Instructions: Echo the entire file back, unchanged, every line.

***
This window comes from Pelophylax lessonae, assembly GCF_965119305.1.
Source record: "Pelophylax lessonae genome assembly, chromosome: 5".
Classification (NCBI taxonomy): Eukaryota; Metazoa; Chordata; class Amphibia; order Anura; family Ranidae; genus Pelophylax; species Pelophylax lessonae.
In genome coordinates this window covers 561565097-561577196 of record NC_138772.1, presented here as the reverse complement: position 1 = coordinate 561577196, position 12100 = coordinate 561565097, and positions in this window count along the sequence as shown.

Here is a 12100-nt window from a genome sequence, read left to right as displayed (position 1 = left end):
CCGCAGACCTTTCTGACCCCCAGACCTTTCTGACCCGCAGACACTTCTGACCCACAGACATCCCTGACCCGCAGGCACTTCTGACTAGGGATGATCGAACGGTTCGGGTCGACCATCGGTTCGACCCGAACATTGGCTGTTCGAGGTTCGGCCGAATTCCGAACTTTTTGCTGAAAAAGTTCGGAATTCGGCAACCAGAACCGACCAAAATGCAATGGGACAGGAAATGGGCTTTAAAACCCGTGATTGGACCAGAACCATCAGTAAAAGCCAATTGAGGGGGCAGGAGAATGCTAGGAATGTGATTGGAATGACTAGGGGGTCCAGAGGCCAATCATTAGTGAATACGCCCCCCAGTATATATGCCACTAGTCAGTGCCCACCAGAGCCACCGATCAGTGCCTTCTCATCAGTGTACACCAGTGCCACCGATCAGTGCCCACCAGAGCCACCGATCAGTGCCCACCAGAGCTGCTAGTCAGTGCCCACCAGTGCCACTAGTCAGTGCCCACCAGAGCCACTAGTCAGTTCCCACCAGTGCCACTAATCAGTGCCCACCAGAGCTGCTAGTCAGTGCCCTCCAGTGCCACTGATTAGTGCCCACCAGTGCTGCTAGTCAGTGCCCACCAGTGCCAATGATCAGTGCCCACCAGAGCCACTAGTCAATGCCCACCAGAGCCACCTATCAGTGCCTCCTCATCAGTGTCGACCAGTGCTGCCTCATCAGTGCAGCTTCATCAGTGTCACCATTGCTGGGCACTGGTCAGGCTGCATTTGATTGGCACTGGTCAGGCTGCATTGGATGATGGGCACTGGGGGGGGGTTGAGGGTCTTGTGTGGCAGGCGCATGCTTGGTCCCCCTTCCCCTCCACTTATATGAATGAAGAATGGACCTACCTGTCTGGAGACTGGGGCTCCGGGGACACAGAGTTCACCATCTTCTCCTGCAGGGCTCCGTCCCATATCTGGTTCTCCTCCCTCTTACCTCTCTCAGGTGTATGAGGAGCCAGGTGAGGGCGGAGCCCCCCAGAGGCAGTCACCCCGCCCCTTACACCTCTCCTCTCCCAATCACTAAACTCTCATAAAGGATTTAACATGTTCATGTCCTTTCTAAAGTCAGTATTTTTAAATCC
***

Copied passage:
This window comes from Pelophylax lessonae, assembly GCF_965119305.1.
Source record: "Pelophylax lessonae genome assembly, chromosome: 5".
Classification (NCBI taxonomy): Eukaryota; Metazoa; Chordata; class Amphibia; order Anura; family Ranidae; genus Pelophylax; species Pelophylax lessonae.
In genome coordinates this window covers 561565097-561577196 of record NC_138772.1, presented here as the reverse complement: position 1 = coordinate 561577196, position 12100 = coordinate 561565097, and positions in this window count along the sequence as shown.

Here is a 12100-nt window from a genome sequence, read left to right as displayed (position 1 = left end):
CCGCAGACCTTTCTGACCCCCAGACCTTTCTGACCCGCAGACACTTCTGACCCACAGACATCCCTGACCCGCAGGCACTTCTGACTAGGGATGATCGAACGGTTCGGGTCGACCATCGGTTCGACCCGAACATTGGCTGTTCGAGGTTCGGCCGAATTCCGAACTTTTTGCTGAAAAAGTTCGGAATTCGGCAACCAGAACCGACCAAAATGCAATGGGACAGGAAATGGGCTTTAAAACCCGTGATTGGACCAGAACCATCAGTAAAAGCCAATTGAGGGGGCAGGAGAATGCTAGGAATGTGATTGGAATGACTAGGGGGTCCAGAGGCCAATCATTAGTGAATACGCCCCCCAGTATATATGCCACTAGTCAGTGCCCACCAGAGCCACCGATCAGTGCCTTCTCATCAGTGTACACCAGTGCCACCGATCAGTGCCCACCAGAGCCACCGATCAGTGCCCACCAGAGCTGCTAGTCAGTGCCCACCAGTGCCACTAGTCAGTGCCCACCAGAGCCACTAGTCAGTTCCCACCAGTGCCACTAATCAGTGCCCACCAGAGCTGCTAGTCAGTGCCCTCCAGTGCCACTGATTAGTGCCCACCAGTGCTGCTAGTCAGTGCCCACCAGTGCCAATGATCAGTGCCCACCAGAGCCACTAGTCAATGCCCACCAGAGCCACCTATCAGTGCCTCCTCATCAGTGTCGACCAGTGCTGCCTCATCAGTGCAGCTTCATCAGTGTCACCATTGCTGGGCACTGGTCAGGCTGCATTTGATTGGCACTGGTCAGGCTGCATTGGATGATGGGCACTGGGGGGGGGTTGAGGGTCTTGTGTGGCAGGCGCATGCTTGGTCCCCCTTCCCCTCCACTTATATGAATGAAGAATGGACCTACCTGTCTGGAGACTGGGGCTCCGGGGACACAGAGTTCACCATCTTCTCCTGCAGGGCTCCGTCCCATATCTGGTTCTCCTCCCTCTTACCTCTCTCAGGTGTATGAGGAGCCAGGTGAGGGCGGAGCCCCCCAGAGGCAGTCACCCCGCCCCTTACACCTCTCCTCTCCCAATCACTAAACTCTCATAAAGGATTTAACATGTTCATGTCCTTTCTAAAGTCAGTATTTTTAAATCC